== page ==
The Foto Colectania Foundation presents the exhibition The Course of Events. An atlas from the Foto Colectania Collection , curated by Carles Guerra, which will be open to the public from January 18 to June 2, 2024.
The unfolding of the photographs forms a thematic atlas in which some of the most iconic images from the collection such as L'home del carrer Pelai , Barcelona (1962), an urban scene photographed by Xavier Miserachs, coexist with the rituals photographed by Jordi He was in Africa or the traditions immortalized by Cristina García Rodero in the interior of the Iberian Peninsula. In this original exhibition proposal, the tendency to iconize images specific to the collections and the history of the photographic medium itself, equates to the ability to establish links to offer us new readings.
A history of modern photography in Spain and Portugal
The Foto Colectania Collection gathers a fund of more than 3,000 photographs by Catalan, Spanish and Portuguese authors. It is, without a doubt, the private collection with the most comprehensive representation of the history of photography made during the second half of the twentieth century in the Iberian Peninsula. His images attest to a double modernization process, that of his own photographic medium and that of the societies of southern Europe.
However, modernizing often became synonymous with iconizing, reducing and synthesizing reality with an iconic image. These were the photographs that shaped the events. Although each fact would have given rise to many more versions of what had happened, only one acquired the status of an iconic image. One for whom a tacit agreement is enough to recognize her.
Against the background of these images, the power of which no one disputes, photography preserves countless moments and sequences. The semi-disfigured man in the photo by Xavier Miserachs entitled Carrer Pelai , Barcelona (1962) maintains its iconicity depending on the crowd to which it belongs; the portrait of General Franco made by Ramón Masats in 1964 is based on an image of authority linked to cabalism, to power concentrated in the individual figure.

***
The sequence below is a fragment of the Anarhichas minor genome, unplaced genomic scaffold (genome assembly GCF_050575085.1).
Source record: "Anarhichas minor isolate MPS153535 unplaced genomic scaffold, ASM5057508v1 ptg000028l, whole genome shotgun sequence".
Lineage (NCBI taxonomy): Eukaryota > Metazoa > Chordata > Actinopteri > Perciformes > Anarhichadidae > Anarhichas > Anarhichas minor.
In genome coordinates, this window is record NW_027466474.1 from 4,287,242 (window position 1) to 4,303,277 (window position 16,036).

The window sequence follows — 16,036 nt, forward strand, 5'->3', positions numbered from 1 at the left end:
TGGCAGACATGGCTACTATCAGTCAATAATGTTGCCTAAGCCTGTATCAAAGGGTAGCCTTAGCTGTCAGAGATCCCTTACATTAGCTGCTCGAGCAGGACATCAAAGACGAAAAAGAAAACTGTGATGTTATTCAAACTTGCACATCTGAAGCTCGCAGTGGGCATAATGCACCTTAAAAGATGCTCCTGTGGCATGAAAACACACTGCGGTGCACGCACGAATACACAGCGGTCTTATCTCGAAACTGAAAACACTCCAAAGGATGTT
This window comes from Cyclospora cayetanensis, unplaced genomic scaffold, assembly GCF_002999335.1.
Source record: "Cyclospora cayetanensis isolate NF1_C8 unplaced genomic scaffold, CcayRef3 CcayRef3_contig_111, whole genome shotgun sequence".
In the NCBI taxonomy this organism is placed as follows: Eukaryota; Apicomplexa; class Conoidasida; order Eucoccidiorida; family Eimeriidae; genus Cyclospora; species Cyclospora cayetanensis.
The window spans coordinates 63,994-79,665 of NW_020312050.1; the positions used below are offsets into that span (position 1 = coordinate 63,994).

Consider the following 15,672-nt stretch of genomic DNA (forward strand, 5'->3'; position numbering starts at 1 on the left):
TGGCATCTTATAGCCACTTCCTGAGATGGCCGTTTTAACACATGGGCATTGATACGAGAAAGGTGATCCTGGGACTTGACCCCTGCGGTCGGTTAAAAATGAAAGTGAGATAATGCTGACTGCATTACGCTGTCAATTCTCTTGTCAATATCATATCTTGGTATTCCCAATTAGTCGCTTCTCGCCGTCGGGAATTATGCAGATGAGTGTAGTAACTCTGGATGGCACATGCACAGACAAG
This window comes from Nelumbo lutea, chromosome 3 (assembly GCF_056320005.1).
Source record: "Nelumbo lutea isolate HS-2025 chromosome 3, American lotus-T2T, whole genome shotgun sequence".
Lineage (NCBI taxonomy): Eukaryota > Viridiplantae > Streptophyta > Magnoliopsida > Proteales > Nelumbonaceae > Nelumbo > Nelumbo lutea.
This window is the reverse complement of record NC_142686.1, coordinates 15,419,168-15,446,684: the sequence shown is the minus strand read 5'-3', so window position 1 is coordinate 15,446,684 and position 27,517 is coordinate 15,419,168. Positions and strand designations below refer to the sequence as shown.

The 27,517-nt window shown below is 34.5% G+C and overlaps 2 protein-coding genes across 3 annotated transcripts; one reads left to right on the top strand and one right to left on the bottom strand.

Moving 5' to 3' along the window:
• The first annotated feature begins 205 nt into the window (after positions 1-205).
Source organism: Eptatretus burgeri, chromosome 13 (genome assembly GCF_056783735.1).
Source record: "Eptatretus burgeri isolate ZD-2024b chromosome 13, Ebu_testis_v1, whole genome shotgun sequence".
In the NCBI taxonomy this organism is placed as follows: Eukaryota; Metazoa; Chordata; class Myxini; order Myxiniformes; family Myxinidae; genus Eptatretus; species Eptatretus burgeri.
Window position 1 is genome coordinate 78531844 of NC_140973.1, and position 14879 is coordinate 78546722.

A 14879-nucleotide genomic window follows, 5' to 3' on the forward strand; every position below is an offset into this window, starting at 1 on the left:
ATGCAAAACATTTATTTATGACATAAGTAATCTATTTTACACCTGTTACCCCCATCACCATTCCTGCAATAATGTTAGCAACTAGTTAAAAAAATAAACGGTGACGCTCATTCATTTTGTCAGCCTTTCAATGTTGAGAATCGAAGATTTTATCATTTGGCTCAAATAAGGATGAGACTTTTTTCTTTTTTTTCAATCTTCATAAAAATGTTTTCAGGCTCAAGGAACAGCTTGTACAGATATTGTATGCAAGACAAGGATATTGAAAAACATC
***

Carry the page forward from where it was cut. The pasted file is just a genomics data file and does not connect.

But there is another type of event, collective moments such as demonstrations, processions, rites and, in general, crowds that evoke the essentially processual and quantitative nature of photography. These moments require more than one image. Thus, despite the natural limitations imposed by the exhibition space, the selection brings together nearly 160 works.
Images that collaborate with each other
The set of photographs presented in this exhibition is distributed in 24 sequences grouped in 8 different blocks. So the unfolding of the selection recreates this dialectic between a unique image and what we could describe as an alternative development of events. After all, another factual film that can be made even more complex if we consider that the sequences encourage a horizontal reading and the blocks a vertical one.
This arrangement that refers to a photographic atlas - with its regions and continents, some more extensive than others - reveals an unusual capacity of photography as a device: the images collaborate with each other producing new meanings and, ultimately, other events that a single photograph could not contain.
The photographers included in this exhibition are: Laia Abril, Helena Almeida, Manel Armengol, Pilar Aymerich, Clemente Bernad, Josep Maria Casademont, Gérard Castello-Lopes, Colita, Joan Colom, Gabriel Cualladó, Jordi Esteva, Cristina García Rodero, Francisco Gómez, Joaquim Gomis, Fernando Gordillo, Roger Guaus, Cristóbal Hara, Manolo Laguillo, Adriana López Sanfeliu, Ramón Masats, Cristina de Middel, José Miguel de Miguel, Xavier Miserachs, Jorge Molder, Leopoldo Pomés, Jorge Ribalta, Xavier Ribas, Humberto Rivas , Txema Salvans, Rafael Sanz Lobato, Ton Sirera, Ricard Terré and Miguel Trillo.